But my DMing (or GMing as I grew older) was still raw and all about a fun experience rather than a coherent plot. Anyway, PW was moving to university and he had limited space. So he asked me if I wanted to take his collection. Of course I accepted and found a series of boxes and bags appear from the back of a jalopy. It was all AD&D 2nd ed and there were loads. So much that I had inspiration for games for years to come. I think this was when I actually became a GM, I was so interested in all the details of these worlds. From then on 90% of my roleplaying experiences have been behind the GM screen. It was also when I started thinking about my own games.

That was a long way off though and there were players that needed games running! I soon realised that as the players (and my) age tipped over 18 they became more interested in the arcing plots and subtle stories. Obviously they still wanted all the shiny things too, but they were trying to get involved in the story. I began planning long stories and grand campaigns. The heroes would be akin to Frodo on such an awesome story that surely they would never forget it. The problem with this approach was that we often would never reach the end. There would rarely be the payoff. I’d shifted from no prep to too much prep.

With no prep, I was flexible and able to shift the story to match (or mock) the players desires. Stories were interesting and ferocious, but with no goal. This often led to an empty feeling. Standing in a pile of dead orcs with a magic sword in hand, but not sure why you stormed the village? Done that. At the time it didn’t matter, story was not the focus. Yet I think those early years of ‘just get stuck in and rolling some dice’ helped me a lot later on. Things were fun, but disjointed and there were many inconsistencies.

With too much prep, I was detailed and describing an intricate and subtle(ish) story. However, I was rigid and unable to quickly step beyond the well laid plans. The stories were better, but if I hadn’t prepped the latest player tangent (which always happens) there was a startling difference between the planned and off-the-cuff moments. One particular Vampire: Dark Ages campaign stands out. I set the game in Venice and had done my homework and then some. There were moments when the players stepped off the beaten path and found a paper thin trail. Luckily the story was strong enough that these few parts were quickly forgotten.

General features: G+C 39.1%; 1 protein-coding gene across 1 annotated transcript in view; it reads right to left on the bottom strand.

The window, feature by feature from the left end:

After many years I had begun to create my own world, what would become Five Cities and branched out into the sci-fi world of Third Order. At this point I still had those boxes that PW had set down on my doorstep and would often look through them. They still provided inspiration for games, but also a good benchmark for the ‘stuff’ to put in a game.

These days I only run my games. Sounds a bit egotistical, but it’s actually a long term play-testing plan. Mostly it’s Third Order and I feel people think that I don’t really prep. True I don’t have notes on everything in the session, maybe a map. However, something that PW made me realise was that the more familiar you are with the world, the more you can be flexible with the structure and give a little to deal with unexpected twists and turns. You’ll also have a stronger grasp of the themes that run through the game and be able to gently steer people towards any goal.

You need to have flexibility for those players that want to go off on what you would consider a tangent. Familiarity with the world will pay off in terms of being able to ad hoc fill the gaps, you’ll know exactly what should be in there. You’ll also need some structure, some plan. Familiarity with the world will pay off in terms of the overarching place in the world the players inhabit. It will allow your story to ‘fit’. In creating my own game and settings I’ve taken the final step in familiarity. I am these worlds (in so-much-as they came from my brain).

So that’s Part 1, my approach and general comments. Part 2 will go into specific preparation techniques.